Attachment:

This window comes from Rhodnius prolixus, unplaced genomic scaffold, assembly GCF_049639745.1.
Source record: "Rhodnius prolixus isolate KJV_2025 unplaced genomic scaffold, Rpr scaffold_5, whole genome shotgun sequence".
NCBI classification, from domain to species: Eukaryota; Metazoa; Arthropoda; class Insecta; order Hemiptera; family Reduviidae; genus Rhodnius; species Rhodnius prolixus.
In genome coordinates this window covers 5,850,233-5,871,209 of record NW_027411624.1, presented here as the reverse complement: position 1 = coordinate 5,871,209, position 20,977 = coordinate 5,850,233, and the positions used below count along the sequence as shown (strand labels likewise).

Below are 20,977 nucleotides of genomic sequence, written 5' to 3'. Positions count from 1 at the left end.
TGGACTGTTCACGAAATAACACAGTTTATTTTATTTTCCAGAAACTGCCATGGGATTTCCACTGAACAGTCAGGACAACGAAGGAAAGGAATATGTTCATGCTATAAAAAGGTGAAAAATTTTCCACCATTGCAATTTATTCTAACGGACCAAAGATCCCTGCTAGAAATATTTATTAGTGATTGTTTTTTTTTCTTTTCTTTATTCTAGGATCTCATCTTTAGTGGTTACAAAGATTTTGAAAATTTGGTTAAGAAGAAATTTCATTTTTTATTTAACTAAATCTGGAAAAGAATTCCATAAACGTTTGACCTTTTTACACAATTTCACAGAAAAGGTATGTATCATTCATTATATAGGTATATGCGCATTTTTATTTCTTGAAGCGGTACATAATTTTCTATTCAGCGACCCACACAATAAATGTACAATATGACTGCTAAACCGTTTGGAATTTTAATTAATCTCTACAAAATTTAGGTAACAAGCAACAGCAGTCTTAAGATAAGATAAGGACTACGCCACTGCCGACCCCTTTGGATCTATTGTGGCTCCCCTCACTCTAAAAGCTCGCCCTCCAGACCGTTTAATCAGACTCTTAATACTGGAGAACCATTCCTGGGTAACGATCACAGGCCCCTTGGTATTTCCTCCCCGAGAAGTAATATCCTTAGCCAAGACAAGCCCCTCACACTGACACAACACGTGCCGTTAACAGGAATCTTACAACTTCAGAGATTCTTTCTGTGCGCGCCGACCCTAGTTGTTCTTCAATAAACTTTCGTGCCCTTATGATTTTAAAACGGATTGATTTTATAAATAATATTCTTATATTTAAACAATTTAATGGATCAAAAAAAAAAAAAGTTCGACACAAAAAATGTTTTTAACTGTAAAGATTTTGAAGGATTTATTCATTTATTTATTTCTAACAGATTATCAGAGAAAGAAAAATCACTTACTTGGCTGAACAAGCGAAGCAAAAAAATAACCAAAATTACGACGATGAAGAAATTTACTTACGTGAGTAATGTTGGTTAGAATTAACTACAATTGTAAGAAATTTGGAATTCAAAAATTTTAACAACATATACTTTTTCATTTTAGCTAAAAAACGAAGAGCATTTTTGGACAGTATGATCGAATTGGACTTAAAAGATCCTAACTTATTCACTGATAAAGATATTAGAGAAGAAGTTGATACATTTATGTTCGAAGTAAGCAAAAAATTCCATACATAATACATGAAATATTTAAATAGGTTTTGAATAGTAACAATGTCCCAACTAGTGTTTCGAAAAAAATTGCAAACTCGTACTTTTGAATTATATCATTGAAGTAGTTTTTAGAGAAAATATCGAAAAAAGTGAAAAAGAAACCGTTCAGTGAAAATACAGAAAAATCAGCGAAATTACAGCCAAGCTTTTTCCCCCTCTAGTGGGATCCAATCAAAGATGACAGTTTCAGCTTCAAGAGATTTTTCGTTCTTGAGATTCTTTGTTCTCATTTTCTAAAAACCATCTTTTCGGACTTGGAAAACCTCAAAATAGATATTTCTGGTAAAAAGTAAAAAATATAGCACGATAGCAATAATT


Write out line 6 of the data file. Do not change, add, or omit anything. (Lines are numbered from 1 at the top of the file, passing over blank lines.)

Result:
TGGACTGTTCACGAAATAACACAGTTTATTTTATTTTCCAGAAACTGCCATGGGATTTCCACTGAACAGTCAGGACAACGAAGGAAAGGAATATGTTCATGCTATAAAAAGGTGAAAAATTTTCCACCATTGCAATTTATTCTAACGGACCAAAGATCCCTGCTAGAAATATTTATTAGTGATTGTTTTTTTTTCTTTTCTTTATTCTAGGATCTCATCTTTAGTGGTTACAAAGATTTTGAAAATTTGGTTAAGAAGAAATTTCATTTTTTATTTAACTAAATCTGGAAAAGAATTCCATAAACGTTTGACCTTTTTACACAATTTCACAGAAAAGGTATGTATCATTCATTATATAGGTATATGCGCATTTTTATTTCTTGAAGCGGTACATAATTTTCTATTCAGCGACCCACACAATAAATGTACAATATGACTGCTAAACCGTTTGGAATTTTAATTAATCTCTACAAAATTTAGGTAACAAGCAACAGCAGTCTTAAGATAAGATAAGGACTACGCCACTGCCGACCCCTTTGGATCTATTGTGGCTCCCCTCACTCTAAAAGCTCGCCCTCCAGACCGTTTAATCAGACTCTTAATACTGGAGAACCATTCCTGGGTAACGATCACAGGCCCCTTGGTATTTCCTCCCCGAGAAGTAATATCCTTAGCCAAGACAAGCCCCTCACACTGACACAACACGTGCCGTTAACAGGAATCTTACAACTTCAGAGATTCTTTCTGTGCGCGCCGACCCTAGTTGTTCTTCAATAAACTTTCGTGCCCTTATGATTTTAAAACGGATTGATTTTATAAATAATATTCTTATATTTAAACAATTTAATGGATCAAAAAAAAAAAAAGTTCGACACAAAAAATGTTTTTAACTGTAAAGATTTTGAAGGATTTATTCATTTATTTATTTCTAACAGATTATCAGAGAAAGAAAAATCACTTACTTGGCTGAACAAGCGAAGCAAAAAAATAACCAAAATTACGACGATGAAGAAATTTACTTACGTGAGTAATGTTGGTTAGAATTAACTACAATTGTAAGAAATTTGGAATTCAAAAATTTTAACAACATATACTTTTTCATTTTAGCTAAAAAACGAAGAGCATTTTTGGACAGTATGATCGAATTGGACTTAAAAGATCCTAACTTATTCACTGATAAAGATATTAGAGAAGAAGTTGATACATTTATGTTCGAAGTAAGCAAAAAATTCCATACATAATACATGAAATATTTAAATAGGTTTTGAATAGTAACAATGTCCCAACTAGTGTTTCGAAAAAAATTGCAAACTCGTACTTTTGAATTATATCATTGAAGTAGTTTTTAGAGAAAATATCGAAAAAAGTGAAAAAGAAACCGTTCAGTGAAAATACAGAAAAATCAGCGAAATTACAGCCAAGCTTTTTCCCCCTCTAGTGGGATCCAATCAAAGATGACAGTTTCAGCTTCAAGAGATTTTTCGTTCTTGAGATTCTTTGTTCTCATTTTCTAAAAACCATCTTTTCGGACTTGGAAAACCTCAAAATAGATATTTCTGGTAAAAAGTAAAAAATATAGCACGATAGCAATAATT